In the Wellthisiswhatithink household we have a principle of life we hold dear to. It’s called “Eat the Frog”.
No one would want to eat a frog willingly. Well, perhaps the legs if fried in a little garlic butter and accompanied by a tantalising chilled chardonnay. But not just pop the whole, live creature into one’s mouth and crunch.
The basic idea is that we all have things we put off because we perceive they might be unpleasant. Cleaning up our room for a teenager. Making a phone call to stand up to someone who makes us nervous. Or going for that early morning walk in the rain that our doctor prescribed. Not the rain. The walk.
Eat the Frog – we are indebted to business analyst and personal coach Soozey Johnstone for the tip – see the end of this article for a link to her brilliant new book – simply means “get the shitty stuff out of the way first up – the rest of the day is bound to be an upward curve of contentment”. And it works.
Of course, most people procrastinate from time to time. And most of the time it’s not so harmful: putting off doing the laundry for a few days or taking 15 minutes here and there to get lost in Facebook. In fact, research shows that access to Facebook in the workplace makes workers more productive rather than less – it’s a nice break for the brain.
But procrastination can also create huge problems for many people — at work, at school, and at home. Consider all the people who keep meaning to start saving for retirement, for example, but never do it. Or people with obesity or diabetes who constantly tell themselves: “I’ll start eating right tomorrow” — but never do. Or “I’ll implement those new systems at work because I know the workplace will be happier and more productive if I do” but then are always somehow “too busy” to actually get around to it.
Roughly 5 percent of the population has such a problem with chronic procrastination that it seriously affects their lives.
None of it seems logical. How can people have such good intentions and yet be so totally unable to follow through? Conventional wisdom has long suggested that procrastination is all about poor time management and willpower – basically, personal weakness. But more recently, psychologists have been discovering that it may have more to do with how our brains and emotions work.
PROCRASTINATORS ARE LESS COMPASSIONATE TOWARD THEMSELVES
Procrastination, they’ve realised, appears to be a coping mechanism. When people procrastinate, they’re avoiding emotionally unpleasant tasks and instead doing something else that provides a temporary mood boost. But the procrastination itself then causes shame and guilt — which in turn leads people to procrastinate even further, creating a vicious cycle and even depression.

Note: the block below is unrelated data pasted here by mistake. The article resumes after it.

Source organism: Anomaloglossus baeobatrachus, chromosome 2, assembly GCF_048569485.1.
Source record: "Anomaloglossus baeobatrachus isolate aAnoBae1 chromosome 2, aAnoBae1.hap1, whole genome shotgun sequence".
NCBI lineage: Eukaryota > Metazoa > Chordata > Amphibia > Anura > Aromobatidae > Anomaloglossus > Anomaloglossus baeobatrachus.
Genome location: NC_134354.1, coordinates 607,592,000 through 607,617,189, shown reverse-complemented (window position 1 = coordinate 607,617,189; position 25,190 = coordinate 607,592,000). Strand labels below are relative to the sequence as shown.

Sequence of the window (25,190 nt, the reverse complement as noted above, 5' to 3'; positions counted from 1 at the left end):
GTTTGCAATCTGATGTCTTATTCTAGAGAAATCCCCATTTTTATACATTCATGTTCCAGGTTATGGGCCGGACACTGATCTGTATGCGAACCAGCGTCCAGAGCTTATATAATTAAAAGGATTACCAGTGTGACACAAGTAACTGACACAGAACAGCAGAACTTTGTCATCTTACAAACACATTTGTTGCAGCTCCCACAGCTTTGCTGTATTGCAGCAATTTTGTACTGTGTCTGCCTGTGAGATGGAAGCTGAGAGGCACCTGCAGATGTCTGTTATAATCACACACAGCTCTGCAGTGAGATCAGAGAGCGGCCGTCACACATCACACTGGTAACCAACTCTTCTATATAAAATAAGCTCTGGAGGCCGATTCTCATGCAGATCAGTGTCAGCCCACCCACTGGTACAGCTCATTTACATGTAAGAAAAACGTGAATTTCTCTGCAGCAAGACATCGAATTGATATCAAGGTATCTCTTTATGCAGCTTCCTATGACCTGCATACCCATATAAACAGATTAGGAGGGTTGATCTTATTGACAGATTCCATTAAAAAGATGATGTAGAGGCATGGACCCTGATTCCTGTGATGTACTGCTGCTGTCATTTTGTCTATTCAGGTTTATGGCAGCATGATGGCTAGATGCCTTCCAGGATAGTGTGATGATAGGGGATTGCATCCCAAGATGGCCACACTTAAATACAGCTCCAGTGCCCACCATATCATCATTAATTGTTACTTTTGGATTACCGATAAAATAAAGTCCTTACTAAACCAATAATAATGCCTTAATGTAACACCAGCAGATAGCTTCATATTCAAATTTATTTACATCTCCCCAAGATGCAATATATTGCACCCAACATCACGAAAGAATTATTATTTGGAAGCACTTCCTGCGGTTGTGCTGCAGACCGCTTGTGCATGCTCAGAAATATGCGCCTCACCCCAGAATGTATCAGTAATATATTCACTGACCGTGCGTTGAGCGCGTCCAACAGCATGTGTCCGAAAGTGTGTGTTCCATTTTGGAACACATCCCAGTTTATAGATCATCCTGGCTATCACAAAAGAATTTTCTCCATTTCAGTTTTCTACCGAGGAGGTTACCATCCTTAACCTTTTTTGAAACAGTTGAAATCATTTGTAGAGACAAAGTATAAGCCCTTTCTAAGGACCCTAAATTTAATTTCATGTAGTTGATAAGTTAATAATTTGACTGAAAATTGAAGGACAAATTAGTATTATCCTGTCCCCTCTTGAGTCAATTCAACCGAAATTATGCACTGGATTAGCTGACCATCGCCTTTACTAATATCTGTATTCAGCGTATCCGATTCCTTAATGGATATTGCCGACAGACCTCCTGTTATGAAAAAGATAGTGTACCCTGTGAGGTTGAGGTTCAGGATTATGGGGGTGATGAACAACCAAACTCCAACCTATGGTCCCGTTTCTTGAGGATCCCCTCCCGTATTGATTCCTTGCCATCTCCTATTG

But getting a better understanding of why our brains are so prone to procrastination might let us find new strategies to avoid it. For example, psychologist Tim Pychyl has co-authored a paper showing that students who forgave themselves for procrastinating on a previous exam were actually less likely to procrastinate on their next test.
He and others have also found that people prone to procrastination are, overall, less compassionate toward themselves — an insight that points to ways to help.
Pychyl, a professor at Carleton University in Ottawa, Canada, has been studying procrastinators for some 19 years.
He remarked: “When a procrastinator thinks about themselves, they’ll think, “Oh, I have a time management problem” or “I just can’t make myself do it. There’s a problem with my willpower.” And when other people think about procrastinators, they use that pejorative term: “They’re lazy.”
PSYCHOLOGISTS SEE PROCRASTINATION AS A MISPLACED COPING MECHANISM
“But psychologists see procrastination as a misplaced coping mechanism, as an emotion-focused coping strategy. People who procrastinate are using avoidance to cope with emotions, and many of them are non-conscious emotions. So we see it as giving in to feel good. And it’s related to a lack of self-regulation skills.
I can simplify that and say that psychologists recognize we all have a six-year-old running the ship. And the six-year-old is saying, “I don’t want to! I don’t feel like it!”
Pychyl continued: “Recently we’ve been doing research that relates to the work on “present self”/”future self” because what’s happening with procrastination is that “present self” is always trumping “future self.”
Hal Hershfield has done some really great research on looking at how we think about “future self.” He’s shown that in experimental settings, if someone sees their own picture digitally aged, they’re more likely to allocate funds to retirement. When the researchers did the fMRI studies, they found our brain processes present self and future self differently. We think of future self more like a stranger.”
“My graduate student Eve-Marie Blouin-Hudon just did three studies, and what she looked at is our ability to imagine the future self. She measured people’s self-continuity. You’d see circles representing present self and future self and choose how much to overlap them. Some people see these selves as completely distinct, and some people see them totally overlapping. The people who see the present and future self as more overlapping have more self-continuity and report less procrastination.”
Well, that makes sense.
So, for example, you could engage with students to think of an image of themselves at the end of the term. And the hypothesis would be that those students who engage with this imagery of future self will then procrastinate less. People will make less procrastinatory choices now because they’ll realize that “It’s me in the future we’re talking about, here. I’m going to be under the gun.”
Pychyl was asked what he thinks is the most surprising thing about procrastination, and what his best tip for avoiding it would be.